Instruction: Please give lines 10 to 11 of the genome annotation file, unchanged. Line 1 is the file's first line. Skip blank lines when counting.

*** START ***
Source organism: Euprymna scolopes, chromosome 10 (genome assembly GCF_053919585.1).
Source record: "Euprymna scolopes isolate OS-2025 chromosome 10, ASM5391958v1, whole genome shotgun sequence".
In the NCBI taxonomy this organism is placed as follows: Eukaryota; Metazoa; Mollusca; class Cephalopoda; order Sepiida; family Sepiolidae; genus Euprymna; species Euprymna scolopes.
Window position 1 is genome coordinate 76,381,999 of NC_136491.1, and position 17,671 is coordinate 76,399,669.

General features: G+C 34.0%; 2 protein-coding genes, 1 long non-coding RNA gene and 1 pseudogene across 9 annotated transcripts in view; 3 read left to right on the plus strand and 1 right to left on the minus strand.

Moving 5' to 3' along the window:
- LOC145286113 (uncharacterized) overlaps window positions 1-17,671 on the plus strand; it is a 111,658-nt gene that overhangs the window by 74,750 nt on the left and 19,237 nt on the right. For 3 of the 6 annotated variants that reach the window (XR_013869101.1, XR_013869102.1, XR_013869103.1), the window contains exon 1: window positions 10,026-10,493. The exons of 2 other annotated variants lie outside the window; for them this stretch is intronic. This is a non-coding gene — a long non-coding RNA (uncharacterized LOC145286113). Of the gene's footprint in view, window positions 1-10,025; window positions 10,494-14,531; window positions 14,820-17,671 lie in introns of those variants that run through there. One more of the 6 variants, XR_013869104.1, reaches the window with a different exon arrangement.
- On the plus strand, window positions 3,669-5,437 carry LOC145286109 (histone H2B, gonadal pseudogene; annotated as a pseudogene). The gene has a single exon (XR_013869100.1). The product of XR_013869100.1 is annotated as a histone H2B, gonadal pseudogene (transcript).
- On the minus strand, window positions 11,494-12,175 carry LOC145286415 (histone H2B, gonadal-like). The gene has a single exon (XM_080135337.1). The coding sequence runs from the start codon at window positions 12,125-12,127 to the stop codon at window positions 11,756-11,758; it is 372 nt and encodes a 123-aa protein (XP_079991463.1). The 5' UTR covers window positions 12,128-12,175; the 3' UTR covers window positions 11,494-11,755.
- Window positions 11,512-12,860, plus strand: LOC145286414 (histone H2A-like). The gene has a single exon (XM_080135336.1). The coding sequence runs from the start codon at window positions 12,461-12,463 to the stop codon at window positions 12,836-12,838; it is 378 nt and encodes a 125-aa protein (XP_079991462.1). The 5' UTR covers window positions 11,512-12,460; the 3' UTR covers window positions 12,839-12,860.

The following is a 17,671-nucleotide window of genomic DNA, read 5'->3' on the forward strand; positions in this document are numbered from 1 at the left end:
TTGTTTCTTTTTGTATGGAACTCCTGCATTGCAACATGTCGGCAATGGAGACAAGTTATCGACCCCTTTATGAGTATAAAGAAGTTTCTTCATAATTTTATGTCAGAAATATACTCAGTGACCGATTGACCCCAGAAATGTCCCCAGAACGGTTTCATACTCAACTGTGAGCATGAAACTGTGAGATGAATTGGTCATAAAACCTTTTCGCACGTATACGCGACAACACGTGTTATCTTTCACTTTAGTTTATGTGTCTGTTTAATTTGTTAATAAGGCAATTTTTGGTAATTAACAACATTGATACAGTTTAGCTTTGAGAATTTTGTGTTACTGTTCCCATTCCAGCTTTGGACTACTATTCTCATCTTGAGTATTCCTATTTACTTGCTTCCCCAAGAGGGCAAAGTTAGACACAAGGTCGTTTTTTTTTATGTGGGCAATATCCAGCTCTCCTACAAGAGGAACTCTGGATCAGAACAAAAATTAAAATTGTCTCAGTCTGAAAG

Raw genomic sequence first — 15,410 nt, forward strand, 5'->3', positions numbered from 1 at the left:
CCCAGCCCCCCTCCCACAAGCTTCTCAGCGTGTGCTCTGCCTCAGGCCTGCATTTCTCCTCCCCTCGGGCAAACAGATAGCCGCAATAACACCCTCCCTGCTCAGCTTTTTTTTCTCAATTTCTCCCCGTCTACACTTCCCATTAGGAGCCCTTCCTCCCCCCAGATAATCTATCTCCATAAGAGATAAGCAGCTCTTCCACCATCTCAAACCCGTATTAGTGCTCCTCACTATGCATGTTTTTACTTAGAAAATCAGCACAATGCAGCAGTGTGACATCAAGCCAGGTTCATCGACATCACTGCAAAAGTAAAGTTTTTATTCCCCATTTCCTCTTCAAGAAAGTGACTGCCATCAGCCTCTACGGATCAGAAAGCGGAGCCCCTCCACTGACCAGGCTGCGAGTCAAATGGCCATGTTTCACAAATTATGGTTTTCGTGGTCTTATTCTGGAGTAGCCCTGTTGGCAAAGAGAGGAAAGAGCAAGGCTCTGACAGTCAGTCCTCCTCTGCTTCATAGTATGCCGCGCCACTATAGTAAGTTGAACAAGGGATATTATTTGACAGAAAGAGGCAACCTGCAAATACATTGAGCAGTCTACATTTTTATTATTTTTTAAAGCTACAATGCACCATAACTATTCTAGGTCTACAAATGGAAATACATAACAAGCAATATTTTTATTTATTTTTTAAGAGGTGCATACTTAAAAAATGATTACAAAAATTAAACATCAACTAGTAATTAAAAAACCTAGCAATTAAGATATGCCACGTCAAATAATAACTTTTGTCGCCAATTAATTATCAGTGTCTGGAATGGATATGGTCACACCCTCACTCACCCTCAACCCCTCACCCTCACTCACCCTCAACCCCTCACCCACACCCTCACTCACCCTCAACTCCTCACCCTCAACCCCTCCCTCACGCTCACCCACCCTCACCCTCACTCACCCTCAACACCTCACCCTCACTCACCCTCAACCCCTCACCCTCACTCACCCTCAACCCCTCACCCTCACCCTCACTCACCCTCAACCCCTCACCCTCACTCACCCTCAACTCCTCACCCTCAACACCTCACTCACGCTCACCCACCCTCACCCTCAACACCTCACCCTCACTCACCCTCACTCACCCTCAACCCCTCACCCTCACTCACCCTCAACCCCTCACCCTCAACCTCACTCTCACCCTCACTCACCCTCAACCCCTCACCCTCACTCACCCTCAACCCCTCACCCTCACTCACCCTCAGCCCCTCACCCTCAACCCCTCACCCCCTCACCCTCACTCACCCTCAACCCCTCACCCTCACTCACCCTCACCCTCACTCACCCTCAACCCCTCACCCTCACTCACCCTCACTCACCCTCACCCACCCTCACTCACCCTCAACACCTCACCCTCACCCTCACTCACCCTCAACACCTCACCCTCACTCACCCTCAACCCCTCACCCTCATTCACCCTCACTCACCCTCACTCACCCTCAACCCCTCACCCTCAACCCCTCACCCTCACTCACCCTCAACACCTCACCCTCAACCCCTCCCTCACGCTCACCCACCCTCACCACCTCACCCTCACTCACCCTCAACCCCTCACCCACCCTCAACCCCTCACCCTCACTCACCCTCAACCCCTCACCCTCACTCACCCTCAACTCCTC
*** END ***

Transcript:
- Window positions 11,512-12,860, plus strand: LOC145286414 (histone H2A-like). The gene has a single exon (XM_080135336.1). The coding sequence runs from the start codon at window positions 12,461-12,463 to the stop codon at window positions 12,836-12,838; it is 378 nt and encodes a 125-aa protein (XP_079991462.1). The 5' UTR covers window positions 11,512-12,460; the 3' UTR covers window positions 12,839-12,860.

The following is a 17,671-nucleotide window of genomic DNA, read 5'->3' on the forward strand; positions in this document are numbered from 1 at the left end: